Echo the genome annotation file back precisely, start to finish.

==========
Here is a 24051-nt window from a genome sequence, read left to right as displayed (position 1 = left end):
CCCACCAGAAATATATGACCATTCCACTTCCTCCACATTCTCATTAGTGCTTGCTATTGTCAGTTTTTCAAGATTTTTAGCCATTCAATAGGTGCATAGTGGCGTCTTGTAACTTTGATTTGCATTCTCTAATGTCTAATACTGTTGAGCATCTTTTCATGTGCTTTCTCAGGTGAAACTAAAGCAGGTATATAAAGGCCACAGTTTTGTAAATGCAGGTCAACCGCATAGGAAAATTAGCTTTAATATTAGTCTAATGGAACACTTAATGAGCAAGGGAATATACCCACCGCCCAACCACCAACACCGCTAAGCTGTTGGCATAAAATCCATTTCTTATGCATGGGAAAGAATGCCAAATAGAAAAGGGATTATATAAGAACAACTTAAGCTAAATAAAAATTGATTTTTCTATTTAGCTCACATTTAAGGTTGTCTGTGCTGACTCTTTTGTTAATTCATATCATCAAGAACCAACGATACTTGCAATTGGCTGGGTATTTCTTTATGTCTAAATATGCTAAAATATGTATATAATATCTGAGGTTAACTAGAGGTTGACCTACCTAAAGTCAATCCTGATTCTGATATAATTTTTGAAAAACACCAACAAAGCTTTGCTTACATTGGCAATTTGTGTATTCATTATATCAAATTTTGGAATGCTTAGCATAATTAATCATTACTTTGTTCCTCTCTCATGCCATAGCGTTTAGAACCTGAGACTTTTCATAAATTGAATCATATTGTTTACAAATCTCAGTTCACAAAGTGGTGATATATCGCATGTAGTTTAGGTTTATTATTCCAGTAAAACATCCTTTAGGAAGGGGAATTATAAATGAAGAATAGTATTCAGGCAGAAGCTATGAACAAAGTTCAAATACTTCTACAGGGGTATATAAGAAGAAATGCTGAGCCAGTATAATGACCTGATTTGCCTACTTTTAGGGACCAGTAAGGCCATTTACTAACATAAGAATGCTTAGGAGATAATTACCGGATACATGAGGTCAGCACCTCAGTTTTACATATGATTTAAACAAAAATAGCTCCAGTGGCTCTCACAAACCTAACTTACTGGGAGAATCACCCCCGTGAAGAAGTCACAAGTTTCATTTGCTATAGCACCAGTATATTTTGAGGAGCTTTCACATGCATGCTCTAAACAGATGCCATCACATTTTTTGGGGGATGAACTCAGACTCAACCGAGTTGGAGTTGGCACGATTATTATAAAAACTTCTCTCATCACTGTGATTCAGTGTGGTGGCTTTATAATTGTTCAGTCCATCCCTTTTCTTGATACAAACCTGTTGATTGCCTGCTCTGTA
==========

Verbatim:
Here is a 24051-nt window from a genome sequence, read left to right as displayed (position 1 = left end):
CCCACCAGAAATATATGACCATTCCACTTCCTCCACATTCTCATTAGTGCTTGCTATTGTCAGTTTTTCAAGATTTTTAGCCATTCAATAGGTGCATAGTGGCGTCTTGTAACTTTGATTTGCATTCTCTAATGTCTAATACTGTTGAGCATCTTTTCATGTGCTTTCTCAGGTGAAACTAAAGCAGGTATATAAAGGCCACAGTTTTGTAAATGCAGGTCAACCGCATAGGAAAATTAGCTTTAATATTAGTCTAATGGAACACTTAATGAGCAAGGGAATATACCCACCGCCCAACCACCAACACCGCTAAGCTGTTGGCATAAAATCCATTTCTTATGCATGGGAAAGAATGCCAAATAGAAAAGGGATTATATAAGAACAACTTAAGCTAAATAAAAATTGATTTTTCTATTTAGCTCACATTTAAGGTTGTCTGTGCTGACTCTTTTGTTAATTCATATCATCAAGAACCAACGATACTTGCAATTGGCTGGGTATTTCTTTATGTCTAAATATGCTAAAATATGTATATAATATCTGAGGTTAACTAGAGGTTGACCTACCTAAAGTCAATCCTGATTCTGATATAATTTTTGAAAAACACCAACAAAGCTTTGCTTACATTGGCAATTTGTGTATTCATTATATCAAATTTTGGAATGCTTAGCATAATTAATCATTACTTTGTTCCTCTCTCATGCCATAGCGTTTAGAACCTGAGACTTTTCATAAATTGAATCATATTGTTTACAAATCTCAGTTCACAAAGTGGTGATATATCGCATGTAGTTTAGGTTTATTATTCCAGTAAAACATCCTTTAGGAAGGGGAATTATAAATGAAGAATAGTATTCAGGCAGAAGCTATGAACAAAGTTCAAATACTTCTACAGGGGTATATAAGAAGAAATGCTGAGCCAGTATAATGACCTGATTTGCCTACTTTTAGGGACCAGTAAGGCCATTTACTAACATAAGAATGCTTAGGAGATAATTACCGGATACATGAGGTCAGCACCTCAGTTTTACATATGATTTAAACAAAAATAGCTCCAGTGGCTCTCACAAACCTAACTTACTGGGAGAATCACCCCCGTGAAGAAGTCACAAGTTTCATTTGCTATAGCACCAGTATATTTTGAGGAGCTTTCACATGCATGCTCTAAACAGATGCCATCACATTTTTTGGGGGATGAACTCAGACTCAACCGAGTTGGAGTTGGCACGATTATTATAAAAACTTCTCTCATCACTGTGATTCAGTGTGGTGGCTTTATAATTGTTCAGTCCATCCCTTTTCTTGATACAAACCTGTTGATTGCCTGCTCTGTA